It was for Jane and her parents to have fundamental misunderstandings of each other. Her parents didn't "get" her intentions and behaviors when, as the reader, I could see where she was coming from thought I didn't always agree with her decisions. They were disappointed she wasn't doing exactly what they expected of her. I was dying to step in and mediate between her and her parents! On the other hand, she has an amazing and close relationship with her younger sister that made me happy to see.    

This is one of the best books I've read tackling teenage depression. As a former teen who suffered from depression, I could relate to Jane and was impressed by how accurately Oelke treated the subject matter. I can't recommend Nice Try, Jane Sinner enough whether you're a teen or an adult.
Was this review helpful?
One of my favorite things about this book was Jane. Her personality really came through with the writing, and honestly, I don't read too many character like her. I think she is a character who will most likely rub some people the wrong way (I know because, while I don't fully relate to her, Jane and I were on the same wavelength when it came to stubbornness, and whenever I relate to a book character like that people don't like that character). While some people might not like her, I loved her, and characters who aren't perfect just mean that there is more room for character growth, so thats something to look forward to. Enjoyable read.
Was this review helpful?
If you never thought you'd want to read a young adult novel, get a copy of this one.

This is (possibly) the most bitter-sweet, funny book with a teen protagonist I've ever read (other than the obvious suspects, like Catcher in the Rye).

When a teenager named Jane Sinner is forced out of high school by an awful event (I won't spoil that for you--it will be revealed), she finishes her studies at the local community college. Much to her chagrin.

However, to get out of her parents' hair/become more autonomous,  Jane signs up for a reality TV show called "House of Orange". As part of the deal, she lives in the House of Orange (complete with orange carpet), competing with actual college students for a big prize.

This book is not only a great read about a young woman trying to figure out her priorities, but it's also a great send-up of reality shows. It's structured like a diary, which makes you feel like you're living this bizarre story with Jane.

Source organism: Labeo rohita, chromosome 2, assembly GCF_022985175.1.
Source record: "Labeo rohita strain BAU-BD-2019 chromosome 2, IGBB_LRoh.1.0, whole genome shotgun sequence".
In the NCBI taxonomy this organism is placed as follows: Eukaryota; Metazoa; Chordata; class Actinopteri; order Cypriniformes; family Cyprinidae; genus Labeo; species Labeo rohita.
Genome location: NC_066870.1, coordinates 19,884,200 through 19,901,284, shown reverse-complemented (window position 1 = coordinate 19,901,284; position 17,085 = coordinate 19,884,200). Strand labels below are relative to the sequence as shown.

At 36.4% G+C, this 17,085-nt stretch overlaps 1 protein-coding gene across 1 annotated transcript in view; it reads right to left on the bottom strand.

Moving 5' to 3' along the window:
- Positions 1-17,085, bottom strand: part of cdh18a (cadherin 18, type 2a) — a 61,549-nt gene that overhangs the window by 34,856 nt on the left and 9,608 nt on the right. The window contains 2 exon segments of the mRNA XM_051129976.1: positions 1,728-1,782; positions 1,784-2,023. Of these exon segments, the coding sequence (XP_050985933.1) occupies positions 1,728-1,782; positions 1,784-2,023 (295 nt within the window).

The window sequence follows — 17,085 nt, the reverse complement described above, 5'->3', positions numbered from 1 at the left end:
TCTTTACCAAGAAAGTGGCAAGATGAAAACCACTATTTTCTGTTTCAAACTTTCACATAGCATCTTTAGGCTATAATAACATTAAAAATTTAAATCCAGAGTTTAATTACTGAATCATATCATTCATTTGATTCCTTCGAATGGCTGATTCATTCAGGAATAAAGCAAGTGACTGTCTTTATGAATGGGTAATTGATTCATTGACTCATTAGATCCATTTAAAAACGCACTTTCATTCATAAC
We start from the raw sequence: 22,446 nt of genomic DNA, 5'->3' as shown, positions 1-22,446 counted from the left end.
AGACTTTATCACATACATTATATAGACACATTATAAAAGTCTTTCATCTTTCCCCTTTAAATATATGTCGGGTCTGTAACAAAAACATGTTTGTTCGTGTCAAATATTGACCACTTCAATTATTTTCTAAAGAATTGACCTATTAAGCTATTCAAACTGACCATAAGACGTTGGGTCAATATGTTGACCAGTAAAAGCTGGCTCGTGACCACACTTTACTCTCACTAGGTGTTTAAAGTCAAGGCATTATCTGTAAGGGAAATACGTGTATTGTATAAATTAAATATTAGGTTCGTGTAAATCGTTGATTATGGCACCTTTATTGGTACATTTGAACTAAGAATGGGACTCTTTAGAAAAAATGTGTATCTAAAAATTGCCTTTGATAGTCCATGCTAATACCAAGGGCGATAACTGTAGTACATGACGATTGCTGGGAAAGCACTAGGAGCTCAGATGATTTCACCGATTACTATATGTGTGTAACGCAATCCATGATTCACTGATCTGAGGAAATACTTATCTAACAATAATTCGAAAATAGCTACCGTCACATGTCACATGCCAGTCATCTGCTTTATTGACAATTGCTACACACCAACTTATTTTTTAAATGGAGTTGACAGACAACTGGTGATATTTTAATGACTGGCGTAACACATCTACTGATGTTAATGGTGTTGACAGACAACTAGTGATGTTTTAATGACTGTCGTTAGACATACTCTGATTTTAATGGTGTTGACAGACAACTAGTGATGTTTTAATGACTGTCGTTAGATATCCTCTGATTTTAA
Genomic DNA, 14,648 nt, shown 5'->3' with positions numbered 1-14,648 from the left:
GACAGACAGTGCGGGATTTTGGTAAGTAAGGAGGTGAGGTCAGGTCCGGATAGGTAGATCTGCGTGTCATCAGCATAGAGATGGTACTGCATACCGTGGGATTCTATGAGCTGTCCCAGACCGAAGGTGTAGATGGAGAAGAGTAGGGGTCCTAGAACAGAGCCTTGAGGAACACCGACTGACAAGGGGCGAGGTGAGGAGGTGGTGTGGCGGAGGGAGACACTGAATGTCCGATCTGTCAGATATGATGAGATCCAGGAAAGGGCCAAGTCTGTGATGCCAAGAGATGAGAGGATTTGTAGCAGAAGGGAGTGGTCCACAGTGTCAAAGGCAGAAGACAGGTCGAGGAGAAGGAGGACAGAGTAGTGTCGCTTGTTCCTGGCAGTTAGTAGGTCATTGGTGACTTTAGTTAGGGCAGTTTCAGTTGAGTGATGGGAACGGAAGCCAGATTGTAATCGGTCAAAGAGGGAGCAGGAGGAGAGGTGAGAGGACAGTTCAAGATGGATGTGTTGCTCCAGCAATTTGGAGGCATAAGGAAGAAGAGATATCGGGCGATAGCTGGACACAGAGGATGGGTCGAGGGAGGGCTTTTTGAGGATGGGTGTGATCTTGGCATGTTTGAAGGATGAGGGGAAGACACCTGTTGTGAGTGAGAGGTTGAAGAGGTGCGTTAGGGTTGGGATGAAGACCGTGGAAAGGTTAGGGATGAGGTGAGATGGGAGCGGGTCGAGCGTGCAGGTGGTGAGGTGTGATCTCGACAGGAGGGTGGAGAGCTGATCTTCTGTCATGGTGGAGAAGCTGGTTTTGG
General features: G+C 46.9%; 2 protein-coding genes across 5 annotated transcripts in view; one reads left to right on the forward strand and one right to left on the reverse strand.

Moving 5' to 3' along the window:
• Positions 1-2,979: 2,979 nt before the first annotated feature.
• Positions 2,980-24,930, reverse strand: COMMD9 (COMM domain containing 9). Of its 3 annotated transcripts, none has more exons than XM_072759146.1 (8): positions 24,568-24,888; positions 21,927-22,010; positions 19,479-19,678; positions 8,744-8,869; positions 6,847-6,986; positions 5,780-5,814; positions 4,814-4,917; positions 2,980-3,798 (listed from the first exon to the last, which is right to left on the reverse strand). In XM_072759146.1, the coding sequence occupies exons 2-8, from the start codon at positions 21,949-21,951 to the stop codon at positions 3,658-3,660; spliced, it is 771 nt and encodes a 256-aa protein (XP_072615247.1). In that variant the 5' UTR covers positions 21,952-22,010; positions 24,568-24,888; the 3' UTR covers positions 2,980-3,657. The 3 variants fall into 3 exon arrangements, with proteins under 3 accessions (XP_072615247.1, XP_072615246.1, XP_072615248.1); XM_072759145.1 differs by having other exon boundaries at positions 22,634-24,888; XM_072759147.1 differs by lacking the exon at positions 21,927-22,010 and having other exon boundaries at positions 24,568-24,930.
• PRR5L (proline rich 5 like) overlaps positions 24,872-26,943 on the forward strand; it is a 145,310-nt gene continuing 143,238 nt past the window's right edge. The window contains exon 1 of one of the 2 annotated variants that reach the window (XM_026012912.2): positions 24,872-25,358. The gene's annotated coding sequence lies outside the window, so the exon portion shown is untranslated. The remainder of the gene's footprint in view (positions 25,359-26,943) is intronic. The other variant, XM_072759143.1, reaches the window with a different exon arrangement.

Trust me. Read this book now.
Was this review helpful?
Oh no!
Somehow, I missed the message that I'd been approved for this book, and now it's been archived. The book never did make it over to my Kindle. I'm sorry. It's easier with Simon and Schuster - auto-approved, so one click, and the book is there, in plain sight, ready for me to read. 

Now to see if other book requests were granted and I never got the message. :-(.
Was this review helpful?
Random piece of advice: Don’t let 2018 pass without you reading this book. For me, it’s special and it easily latched to me. I hope it will be the same for you, albeit you’ll probably have a different reading experience. Nice Try, Jane Sinner is not only entertaining, but it delivers a beautiful coming-of-age story of finding oneself through taking risks and doing things that float your boat. A must-read for anyone who has had anyone doubt their future and has doubted their own self-worth. Let’s all prove them wrong and stand up strong.
Was this review helpful?
The formatting of the book as journal entries was enjoyable.  It helped with the sense of timing.   Although the story dealt with major issues -- depression, self-discovery, and the pressures of conformity--the main characters used subtle humor and sarcasm to get through some of the tough spots.   A psych student who performs conditioning experiments on her roommates was a great touch!
Was this review helpful?